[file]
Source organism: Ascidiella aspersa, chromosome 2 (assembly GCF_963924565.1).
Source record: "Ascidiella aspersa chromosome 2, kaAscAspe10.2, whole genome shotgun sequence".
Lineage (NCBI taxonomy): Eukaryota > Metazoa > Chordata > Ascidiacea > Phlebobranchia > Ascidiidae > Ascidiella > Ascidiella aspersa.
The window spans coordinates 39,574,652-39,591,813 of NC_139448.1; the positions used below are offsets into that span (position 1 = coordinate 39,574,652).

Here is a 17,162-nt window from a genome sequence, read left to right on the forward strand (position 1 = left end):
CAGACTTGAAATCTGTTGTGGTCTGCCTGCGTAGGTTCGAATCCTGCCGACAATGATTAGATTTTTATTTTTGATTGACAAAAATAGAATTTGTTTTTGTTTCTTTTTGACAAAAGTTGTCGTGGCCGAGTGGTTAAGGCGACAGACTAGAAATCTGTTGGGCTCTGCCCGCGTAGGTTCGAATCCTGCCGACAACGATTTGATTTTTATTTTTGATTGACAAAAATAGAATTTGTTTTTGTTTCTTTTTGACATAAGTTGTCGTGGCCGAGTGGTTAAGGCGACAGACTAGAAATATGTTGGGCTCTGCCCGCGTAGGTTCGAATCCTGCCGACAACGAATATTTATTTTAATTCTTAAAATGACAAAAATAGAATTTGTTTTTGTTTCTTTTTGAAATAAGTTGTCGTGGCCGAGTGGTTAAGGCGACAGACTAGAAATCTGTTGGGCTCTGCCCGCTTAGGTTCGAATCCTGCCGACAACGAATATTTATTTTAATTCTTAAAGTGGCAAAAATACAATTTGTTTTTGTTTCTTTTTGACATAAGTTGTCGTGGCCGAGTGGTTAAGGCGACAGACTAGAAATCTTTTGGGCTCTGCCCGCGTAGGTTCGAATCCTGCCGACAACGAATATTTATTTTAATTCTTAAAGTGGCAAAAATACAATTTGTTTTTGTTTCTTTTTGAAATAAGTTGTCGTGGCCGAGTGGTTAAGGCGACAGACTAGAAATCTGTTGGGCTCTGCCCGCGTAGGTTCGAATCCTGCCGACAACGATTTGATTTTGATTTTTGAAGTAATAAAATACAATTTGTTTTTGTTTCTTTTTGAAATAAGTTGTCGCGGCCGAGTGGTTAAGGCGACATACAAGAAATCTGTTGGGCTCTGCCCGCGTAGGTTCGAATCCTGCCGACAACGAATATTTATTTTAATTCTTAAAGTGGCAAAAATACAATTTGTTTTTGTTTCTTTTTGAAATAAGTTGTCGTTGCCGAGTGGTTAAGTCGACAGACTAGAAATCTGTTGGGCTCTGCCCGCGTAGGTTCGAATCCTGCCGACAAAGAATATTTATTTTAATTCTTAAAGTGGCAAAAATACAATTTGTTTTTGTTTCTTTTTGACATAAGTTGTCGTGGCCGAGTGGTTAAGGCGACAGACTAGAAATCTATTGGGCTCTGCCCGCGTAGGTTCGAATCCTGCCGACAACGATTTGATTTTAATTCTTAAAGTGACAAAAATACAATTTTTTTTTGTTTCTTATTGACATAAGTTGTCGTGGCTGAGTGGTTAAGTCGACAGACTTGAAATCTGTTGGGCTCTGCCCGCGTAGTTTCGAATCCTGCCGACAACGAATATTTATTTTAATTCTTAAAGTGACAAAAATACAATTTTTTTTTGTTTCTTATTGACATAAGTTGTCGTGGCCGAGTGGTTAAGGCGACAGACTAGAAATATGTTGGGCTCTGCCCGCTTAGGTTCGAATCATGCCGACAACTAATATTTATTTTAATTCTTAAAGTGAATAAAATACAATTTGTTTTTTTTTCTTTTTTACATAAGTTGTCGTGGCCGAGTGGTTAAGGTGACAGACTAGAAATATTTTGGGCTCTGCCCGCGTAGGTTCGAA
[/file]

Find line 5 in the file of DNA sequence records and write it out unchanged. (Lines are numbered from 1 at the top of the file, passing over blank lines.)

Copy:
Here is a 17,162-nt window from a genome sequence, read left to right on the forward strand (position 1 = left end):